Future Prairie Radio Season Three Episode Fifteen: Through Questions About Hands with Arcadia Trueheart
My name is Arcadia Trueheart, and I use she/her pronouns. I grew up in Portland, Oregon. The first and probably most significant influence on me becoming an artist was being raised by parents who are working artists. Art was always much integrated into my life. There was a seriousness about it because it was the work; it was how my parents made a living. I was involved in that. I was always on job sites with them and around their studio and making things on the sidelines. It was also integrated, and our relationship and are in play, and I'm an only child, I have a close relationship with my parents. We would go on road trips and spend a lot of time quietly drawing and painting wherever we were on the coast or in Eastern Oregon.
Art was also the unspoken religion of our family. By that, I mean looking closely, being observant, and appreciating beauty and truth. That was a big part of what they taught me or more, what they modeled to me, and my life growing up. Now I have a lot of gratitude for them for everything they taught me.
I wanted to be different than them and find a way to be my own person. I got into theater and performance, which to me, felt different than visual art. I was involved with circus theater with aerial dance and more traditional theater and acting as a teenager in my early 20s.
A big part of that was exploring my queer identity. I wasn't out at all as being gay at the time. I was curious about the different ways of being and how other people are. It felt this hidden something about myself that was different than other people. It made me curious about all the ways that people are, especially internally, and what we might not see about other people what their experiences are.
Over time, theater more became not this exploration of personalities for myself but learning about theater and social practices. I spent time living in Guatemala and Bolivia. In those countries, I had the opportunity to observe and participate in several different groups that use theater of the oppressed and theater in a healing modality. That has inspired my work, and it's important to me to have that social justice practice through theater. Stories should be amplified in that way and shared in that way, specifically by the people whose stories they are.
Handmade Stories, that project, the seed of that started when I was in college, and I went to Western Washington University up in Bellingham. I took this radical theater class, and we were supposed to create an assignment for ourselves that brought randomness into our work and chance. I made myself a series of clues to go around town and whoever I ran into a task if I could draw a portrait of them, but I quickly realized that it would be less intimidating for both me and the person I was talking to if I drew their hands.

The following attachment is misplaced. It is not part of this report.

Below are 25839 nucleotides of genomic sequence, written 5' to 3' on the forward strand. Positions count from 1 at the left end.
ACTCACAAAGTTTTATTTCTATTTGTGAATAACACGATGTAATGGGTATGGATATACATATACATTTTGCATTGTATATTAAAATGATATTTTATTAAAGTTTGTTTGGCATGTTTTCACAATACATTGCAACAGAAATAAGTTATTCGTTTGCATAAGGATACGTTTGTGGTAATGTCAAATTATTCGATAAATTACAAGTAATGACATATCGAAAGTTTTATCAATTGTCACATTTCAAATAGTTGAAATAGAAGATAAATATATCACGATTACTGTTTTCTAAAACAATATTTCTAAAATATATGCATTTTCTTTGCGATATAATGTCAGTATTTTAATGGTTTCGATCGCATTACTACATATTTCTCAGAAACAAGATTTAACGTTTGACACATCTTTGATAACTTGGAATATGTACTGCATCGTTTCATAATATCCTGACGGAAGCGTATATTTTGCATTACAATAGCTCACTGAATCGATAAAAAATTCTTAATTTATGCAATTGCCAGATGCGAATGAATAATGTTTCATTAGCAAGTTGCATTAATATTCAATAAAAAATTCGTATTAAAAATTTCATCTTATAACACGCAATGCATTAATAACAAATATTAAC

The project was to draw their hands. I would do that, but while I was drawing their hands, they would start telling me about their hands. Through that, they would tell me all about their lives. There was one person, in particular, I remember who is a painter. He told me how two weeks earlier he had gone blind in one of his eyes and how, because his vision has had changed, he could use his hand, and his brush had also changed, which made what he made differently and changed what he painted. Stories like that fascinate me.
Several years later, I applied for a grant with Awesome Portland to do a project in which I interview people specifically about their vocation through the lens of their hands. I ask what their hands do in their careers and how their experience with that informs them. I began to see that hands could be a map.
I remember interviewing one person who is a farmer. He was showing me his hands and going through every scar or mark on them. Each of those held an entire story about his family — where he lived growing up, his culture, religion, healing practices. In that project, I displayed those drawings in public parks, and we invite whoever was walking by to come and write their story on the back of a pre-printed postcard. I sent all those postcards around. Everybody got a postcard from an anonymous other person in Portland with a story about their hands. It wasn't much part of that grant or that project between recorded interviews, but I decided to anyway.
When I applied for this grant with RACC (the Regional Arts and Culture Council in Portland, Oregon), Handmade Stories Live, the idea was to bring these recorded interviews to life somehow. I love interviewing and oral history, and that's part of what I studied in college. A transcript or recording that gets archived away somewhere doesn't do justice to the initial interaction's aliveness. Especially with that project, I was often interviewing people at their place of work. I was in the back of somebody's food cart, in their metal shop, or on their farm. Those were such rich encounters. I felt a selfish experience that I got to have this encounter and gifted with the stories of the people I was talking to.
I wanted to find a way to bring live performance, which I believe can bring much life and heart and energy to whatever the subject is. I can use these interviews as the inspiration for live performance using shadow puppetry, as well as live music and edited audio from those original images views and poems that I've written in response to them, and to combine that into a performance for the public to watch.
I started this project two years ago as a rebellion against technology or wanting to remind people of the importance of touch and physical connection and being in the same place as somebody. Also, to see more and more, jobs and skills that are done with the hands are undervalued and not paid in the same way, and jobs done with the hands touching a keypad are valued in such a different way. That was an essential part of the project for me.